Vascular bulb

Glomerulus (glomerulus): is a group of twisted capillaries encased in the renal capsule. A ball-entering arteriole protrudes into the renal capsule from the pole of the blood vessel and is divided into 4 to 5 branches. Each branch then branches to form a reticular capillary loop. Between each loop, there is a mesangial support, and the capillaries in turn

 

Renal corpuscle

Converge into a bulbar arteriole and leave the renal capsule from the extreme point of the blood vessel. Therefore, the vascular globule is an arterial capillary network. Since the diameter of the arterioles entering the bulb is larger than that of the outlet arteries, the blood pressure in the bulb is higher than that of the general capillary. When the blood flows through the bulb, a large amount of water and small molecules are easy to filter out of the wall and enter the renal sac Inside. Under the electron microscope, the capillaries of the globules are porous. The pore size is 50-100nm, which is conducive to the filtering function. The cavity of endothelial cells is covered with a negatively charged glycoprotein (cell coat) rich in sialic acid, which selectively permeates substances in the blood. Most of the endothelium has a basement membrane on the outside, but there is no basement membrane on the endothelium facing the vascular mesangium, where the endothelial cells are in direct contact with the mesangium.

Mesangium (mesangium), also known as intraglomerular mesangium

(intraglomerularmesangium), is located between the vascular bulb capillaries, adjacent to the capillary endothelium or basement membrane, and is mainly composed of mesangial cells and mesangial matrix. Mesangial cells (mesangialcells) are irregular in shape, and the cell protrusions can extend between the endothelium and the basement membrane, or extend into the capillary cavity through the endothelial cells, the nucleus is small, the staining is deeper, and the cytoplasm has more developed Rough endoplasmic reticulum, Golgi complex, lysosomes and phagocytic vesicles, etc., sometimes a small amount of secretory granules can be seen; there are microtubules, microfilaments and intermediate filaments in the cell bodies and protrusions. It is currently believed that mesangial cells are derived from smooth muscle cells. Mesangial cells can synthesize the components of basement membrane and mesangial matrix, and can also swallow and degrade immune complexes deposited on the basement membrane to maintain the permeability of the basement membrane. And participate in the renewal and repair of the basement membrane. The contraction activity of the cells can adjust the diameter of the capillaries to affect the blood flow in the vascular ball. Mesangial cells can also secrete bioactive substances such as renin and enzymes, which may be related to the local regulation of blood flow in the vascular ball. Under normal circumstances, the mesangial cells renew slowly, but under pathological conditions (such as nephritis), cell proliferation is active, and phagocytosis and clearance are also enhanced. The mesangial matrix is ​​filled between the lineage cells and plays a supporting and permeable role in the vascular ball. There are also a small number of macrophages in the mesangium.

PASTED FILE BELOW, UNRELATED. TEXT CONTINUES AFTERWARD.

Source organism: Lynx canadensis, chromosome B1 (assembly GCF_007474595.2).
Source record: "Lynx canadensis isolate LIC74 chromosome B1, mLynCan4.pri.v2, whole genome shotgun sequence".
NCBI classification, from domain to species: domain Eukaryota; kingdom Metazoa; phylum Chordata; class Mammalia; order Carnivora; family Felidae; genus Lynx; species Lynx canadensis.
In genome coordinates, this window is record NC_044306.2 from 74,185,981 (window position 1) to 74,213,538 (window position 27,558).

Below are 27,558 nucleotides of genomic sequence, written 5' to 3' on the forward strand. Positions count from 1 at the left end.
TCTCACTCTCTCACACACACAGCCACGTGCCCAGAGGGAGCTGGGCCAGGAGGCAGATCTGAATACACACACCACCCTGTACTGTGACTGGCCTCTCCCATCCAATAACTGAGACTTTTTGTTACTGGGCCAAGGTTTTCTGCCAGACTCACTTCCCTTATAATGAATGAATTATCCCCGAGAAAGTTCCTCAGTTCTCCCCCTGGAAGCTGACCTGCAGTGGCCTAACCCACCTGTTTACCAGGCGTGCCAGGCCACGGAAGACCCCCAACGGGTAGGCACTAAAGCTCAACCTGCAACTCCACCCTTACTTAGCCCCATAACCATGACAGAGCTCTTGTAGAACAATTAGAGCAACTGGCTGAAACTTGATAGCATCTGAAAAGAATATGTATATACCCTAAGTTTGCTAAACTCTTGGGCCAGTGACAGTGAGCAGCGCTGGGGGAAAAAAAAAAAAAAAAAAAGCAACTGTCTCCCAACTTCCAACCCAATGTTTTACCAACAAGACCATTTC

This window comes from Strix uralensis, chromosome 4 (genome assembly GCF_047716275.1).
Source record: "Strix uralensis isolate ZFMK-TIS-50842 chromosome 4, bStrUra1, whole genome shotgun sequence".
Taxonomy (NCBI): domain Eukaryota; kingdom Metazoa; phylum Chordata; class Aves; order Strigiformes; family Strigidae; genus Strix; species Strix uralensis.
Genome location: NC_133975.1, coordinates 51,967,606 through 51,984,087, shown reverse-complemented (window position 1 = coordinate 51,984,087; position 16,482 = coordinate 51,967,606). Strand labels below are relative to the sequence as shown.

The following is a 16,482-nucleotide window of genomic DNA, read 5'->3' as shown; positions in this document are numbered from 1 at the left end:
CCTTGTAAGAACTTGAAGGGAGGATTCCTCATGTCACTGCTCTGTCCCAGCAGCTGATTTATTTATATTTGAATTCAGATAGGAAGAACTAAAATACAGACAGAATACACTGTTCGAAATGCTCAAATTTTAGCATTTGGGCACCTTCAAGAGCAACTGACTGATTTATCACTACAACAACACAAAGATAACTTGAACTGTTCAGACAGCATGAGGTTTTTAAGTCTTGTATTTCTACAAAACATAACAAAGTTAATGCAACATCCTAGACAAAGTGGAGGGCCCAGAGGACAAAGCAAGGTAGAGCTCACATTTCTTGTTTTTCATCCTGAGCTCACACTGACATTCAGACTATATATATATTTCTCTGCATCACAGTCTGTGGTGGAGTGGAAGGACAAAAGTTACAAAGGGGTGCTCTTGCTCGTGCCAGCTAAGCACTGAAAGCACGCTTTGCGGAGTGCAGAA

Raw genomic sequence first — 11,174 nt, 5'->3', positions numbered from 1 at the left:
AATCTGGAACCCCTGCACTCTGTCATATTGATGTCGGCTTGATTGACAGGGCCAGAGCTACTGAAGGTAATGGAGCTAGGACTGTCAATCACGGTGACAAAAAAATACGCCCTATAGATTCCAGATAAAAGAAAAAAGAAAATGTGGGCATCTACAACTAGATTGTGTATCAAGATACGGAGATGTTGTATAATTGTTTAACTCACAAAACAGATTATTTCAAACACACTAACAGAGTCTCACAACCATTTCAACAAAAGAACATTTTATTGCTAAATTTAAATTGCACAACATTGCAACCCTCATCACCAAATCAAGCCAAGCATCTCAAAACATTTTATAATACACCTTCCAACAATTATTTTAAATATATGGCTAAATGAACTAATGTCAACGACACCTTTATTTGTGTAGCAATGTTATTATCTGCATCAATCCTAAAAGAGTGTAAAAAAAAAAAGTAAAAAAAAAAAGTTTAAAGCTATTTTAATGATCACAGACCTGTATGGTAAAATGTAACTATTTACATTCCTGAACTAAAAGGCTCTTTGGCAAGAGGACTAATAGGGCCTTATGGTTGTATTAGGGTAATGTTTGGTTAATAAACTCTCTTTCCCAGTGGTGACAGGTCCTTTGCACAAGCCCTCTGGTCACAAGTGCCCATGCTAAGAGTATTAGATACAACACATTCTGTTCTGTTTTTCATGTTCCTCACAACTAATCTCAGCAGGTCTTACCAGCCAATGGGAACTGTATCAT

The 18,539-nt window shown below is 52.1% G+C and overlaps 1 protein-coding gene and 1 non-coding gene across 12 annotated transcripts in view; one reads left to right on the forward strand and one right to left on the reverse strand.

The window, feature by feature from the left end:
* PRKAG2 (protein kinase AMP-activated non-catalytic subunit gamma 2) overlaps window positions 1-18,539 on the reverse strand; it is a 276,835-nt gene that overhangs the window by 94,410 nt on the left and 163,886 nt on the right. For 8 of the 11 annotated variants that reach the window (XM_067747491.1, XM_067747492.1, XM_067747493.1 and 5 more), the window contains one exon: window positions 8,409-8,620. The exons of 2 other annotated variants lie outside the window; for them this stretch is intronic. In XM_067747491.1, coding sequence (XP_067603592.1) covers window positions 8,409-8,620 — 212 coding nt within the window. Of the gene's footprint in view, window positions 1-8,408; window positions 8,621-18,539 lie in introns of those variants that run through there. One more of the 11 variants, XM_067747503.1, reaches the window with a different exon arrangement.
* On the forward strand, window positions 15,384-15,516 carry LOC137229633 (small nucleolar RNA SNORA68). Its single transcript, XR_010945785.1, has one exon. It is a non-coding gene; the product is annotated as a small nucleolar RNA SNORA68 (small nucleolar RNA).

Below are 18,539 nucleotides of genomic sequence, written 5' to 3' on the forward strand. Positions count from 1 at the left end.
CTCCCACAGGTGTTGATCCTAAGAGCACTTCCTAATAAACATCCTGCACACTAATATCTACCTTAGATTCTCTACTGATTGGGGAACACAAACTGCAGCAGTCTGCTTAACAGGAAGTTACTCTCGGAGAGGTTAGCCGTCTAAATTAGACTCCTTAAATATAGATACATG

Kidney capsule

Renal capsule, also known as Bowman’s capsule, is a double-layered capsule formed by an expansion and depression at the beginning of the renal tubule, which looks like a cup and has a vascular ball in the capsule. The outer layer of the renal capsule (or the wall layer of the renal capsule) is a single layer of flat epithelium, which is continuous with the proximal tubule epithelium at the urinary pole of the renal corpuscle, and reflexes into the inner layer of the renal capsule at the vascular pole (or Renal capsule visceral layer). The narrow space between the two layers of epithelium is called the renal capsule cavity, which is connected to the proximal convoluted small lumen. The inner cell has a special cell shape with many protrusions of varying sizes, called podocytes. The podocytes are large in size, the cell body protrudes into the small renal cyst, the nucleus is slightly stained, and there are abundant organelles in the cytoplasm. Under the scanning electron microscope, it can be seen that there are several large primary protrusions extending from the cell body, which are then divided into many fingers. The adjacent secondary protrusions are interspersed with each other to form a finger-like embedment to form a fence shape and cling to the outside of the capillary basement membrane. There are cracks with a diameter of about 25nm between the protrusions, called slitpores, and the pores are covered with a 4-6nm thick slit membrane (slitmembrane). The protrusions contain more microwires, and the shrinkage of the microwires can make the protrusions move and change the width of the slit. The surface of the podocytes is also covered with a layer of glycoprotein rich in sialic acid.